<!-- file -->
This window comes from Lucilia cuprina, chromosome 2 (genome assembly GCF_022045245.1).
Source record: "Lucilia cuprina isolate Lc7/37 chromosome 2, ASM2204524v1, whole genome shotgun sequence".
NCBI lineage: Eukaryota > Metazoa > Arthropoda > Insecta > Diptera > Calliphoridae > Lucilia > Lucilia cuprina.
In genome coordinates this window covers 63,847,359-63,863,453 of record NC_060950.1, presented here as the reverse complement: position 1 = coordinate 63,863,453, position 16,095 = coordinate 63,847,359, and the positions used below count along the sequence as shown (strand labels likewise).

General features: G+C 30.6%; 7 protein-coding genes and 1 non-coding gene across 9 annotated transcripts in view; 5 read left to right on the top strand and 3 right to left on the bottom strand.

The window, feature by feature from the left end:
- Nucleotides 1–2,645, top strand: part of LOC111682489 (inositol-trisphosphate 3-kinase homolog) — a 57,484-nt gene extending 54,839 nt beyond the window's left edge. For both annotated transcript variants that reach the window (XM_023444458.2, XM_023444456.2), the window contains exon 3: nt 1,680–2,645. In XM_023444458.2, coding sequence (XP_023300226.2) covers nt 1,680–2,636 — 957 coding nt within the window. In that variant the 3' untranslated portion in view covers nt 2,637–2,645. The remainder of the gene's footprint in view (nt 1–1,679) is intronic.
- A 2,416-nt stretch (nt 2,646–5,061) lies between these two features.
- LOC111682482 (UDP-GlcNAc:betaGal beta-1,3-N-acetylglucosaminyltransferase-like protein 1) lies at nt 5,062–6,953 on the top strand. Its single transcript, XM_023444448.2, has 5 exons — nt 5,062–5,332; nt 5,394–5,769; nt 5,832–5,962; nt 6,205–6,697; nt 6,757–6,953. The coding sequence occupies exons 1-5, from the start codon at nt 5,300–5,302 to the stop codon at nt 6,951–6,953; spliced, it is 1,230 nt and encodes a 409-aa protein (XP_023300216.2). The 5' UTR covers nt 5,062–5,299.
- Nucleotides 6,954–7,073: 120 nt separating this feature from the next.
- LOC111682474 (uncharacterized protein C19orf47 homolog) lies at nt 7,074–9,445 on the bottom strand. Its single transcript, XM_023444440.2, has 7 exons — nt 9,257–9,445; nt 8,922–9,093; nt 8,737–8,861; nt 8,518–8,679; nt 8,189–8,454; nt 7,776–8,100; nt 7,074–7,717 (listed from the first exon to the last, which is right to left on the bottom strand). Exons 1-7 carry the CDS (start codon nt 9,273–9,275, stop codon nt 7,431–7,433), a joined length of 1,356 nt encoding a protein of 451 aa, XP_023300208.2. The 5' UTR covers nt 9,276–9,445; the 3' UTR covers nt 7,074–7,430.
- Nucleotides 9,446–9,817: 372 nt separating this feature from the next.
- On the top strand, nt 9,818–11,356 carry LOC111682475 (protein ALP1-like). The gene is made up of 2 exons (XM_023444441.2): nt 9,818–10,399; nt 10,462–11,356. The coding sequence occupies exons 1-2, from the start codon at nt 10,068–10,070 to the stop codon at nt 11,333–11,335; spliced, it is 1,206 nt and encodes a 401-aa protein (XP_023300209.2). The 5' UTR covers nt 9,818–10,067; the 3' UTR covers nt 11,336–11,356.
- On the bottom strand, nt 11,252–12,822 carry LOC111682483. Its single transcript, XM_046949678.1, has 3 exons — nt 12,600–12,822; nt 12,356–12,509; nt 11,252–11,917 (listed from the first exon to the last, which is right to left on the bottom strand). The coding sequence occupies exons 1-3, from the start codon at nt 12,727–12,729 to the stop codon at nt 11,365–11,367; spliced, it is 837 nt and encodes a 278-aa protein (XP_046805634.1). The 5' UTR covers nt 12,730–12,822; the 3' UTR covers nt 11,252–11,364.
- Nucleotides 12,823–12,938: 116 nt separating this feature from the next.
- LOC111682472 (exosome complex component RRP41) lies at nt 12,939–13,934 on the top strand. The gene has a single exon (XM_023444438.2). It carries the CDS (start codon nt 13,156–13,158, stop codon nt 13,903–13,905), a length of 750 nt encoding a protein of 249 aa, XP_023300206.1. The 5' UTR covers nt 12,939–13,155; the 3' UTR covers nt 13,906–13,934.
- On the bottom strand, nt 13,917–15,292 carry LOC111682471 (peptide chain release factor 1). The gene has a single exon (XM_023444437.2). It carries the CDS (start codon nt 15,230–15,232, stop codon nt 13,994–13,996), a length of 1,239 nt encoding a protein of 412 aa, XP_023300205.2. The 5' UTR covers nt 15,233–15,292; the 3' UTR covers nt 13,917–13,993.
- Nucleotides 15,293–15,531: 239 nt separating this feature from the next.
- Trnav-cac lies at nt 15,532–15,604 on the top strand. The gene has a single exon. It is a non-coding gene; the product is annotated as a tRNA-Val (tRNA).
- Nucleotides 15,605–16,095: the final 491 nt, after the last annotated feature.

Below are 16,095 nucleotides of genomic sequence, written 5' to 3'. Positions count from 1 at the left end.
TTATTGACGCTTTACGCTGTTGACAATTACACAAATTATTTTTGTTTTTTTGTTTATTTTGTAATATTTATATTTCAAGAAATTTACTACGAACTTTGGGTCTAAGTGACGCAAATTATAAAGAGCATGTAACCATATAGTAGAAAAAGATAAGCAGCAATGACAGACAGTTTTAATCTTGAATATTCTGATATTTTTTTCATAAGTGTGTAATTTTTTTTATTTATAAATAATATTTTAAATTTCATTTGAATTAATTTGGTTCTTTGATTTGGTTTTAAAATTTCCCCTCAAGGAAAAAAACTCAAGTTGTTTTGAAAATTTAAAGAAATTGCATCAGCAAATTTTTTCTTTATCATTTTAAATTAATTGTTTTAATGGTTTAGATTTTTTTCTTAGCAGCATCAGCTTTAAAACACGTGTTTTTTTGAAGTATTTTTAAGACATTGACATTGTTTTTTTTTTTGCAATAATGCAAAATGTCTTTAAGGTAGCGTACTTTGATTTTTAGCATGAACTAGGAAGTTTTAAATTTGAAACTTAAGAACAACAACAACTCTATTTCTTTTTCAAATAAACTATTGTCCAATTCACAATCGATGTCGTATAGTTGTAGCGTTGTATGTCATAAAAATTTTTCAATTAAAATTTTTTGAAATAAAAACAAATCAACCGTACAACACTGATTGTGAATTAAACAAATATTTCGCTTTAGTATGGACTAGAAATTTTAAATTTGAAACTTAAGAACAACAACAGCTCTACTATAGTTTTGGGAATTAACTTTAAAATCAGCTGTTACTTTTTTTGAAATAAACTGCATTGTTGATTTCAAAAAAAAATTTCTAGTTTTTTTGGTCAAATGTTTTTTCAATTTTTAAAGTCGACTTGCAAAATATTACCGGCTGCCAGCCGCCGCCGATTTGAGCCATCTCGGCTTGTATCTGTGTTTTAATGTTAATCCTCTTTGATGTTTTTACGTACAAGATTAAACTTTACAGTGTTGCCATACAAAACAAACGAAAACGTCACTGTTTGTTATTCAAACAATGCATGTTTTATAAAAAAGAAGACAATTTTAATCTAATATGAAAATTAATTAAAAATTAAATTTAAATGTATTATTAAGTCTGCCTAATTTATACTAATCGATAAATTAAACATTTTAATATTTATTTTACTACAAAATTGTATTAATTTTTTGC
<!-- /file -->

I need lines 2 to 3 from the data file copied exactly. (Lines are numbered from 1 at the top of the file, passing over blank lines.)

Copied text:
Source record: "Lucilia cuprina isolate Lc7/37 chromosome 2, ASM2204524v1, whole genome shotgun sequence".
NCBI lineage: Eukaryota > Metazoa > Arthropoda > Insecta > Diptera > Calliphoridae > Lucilia > Lucilia cuprina.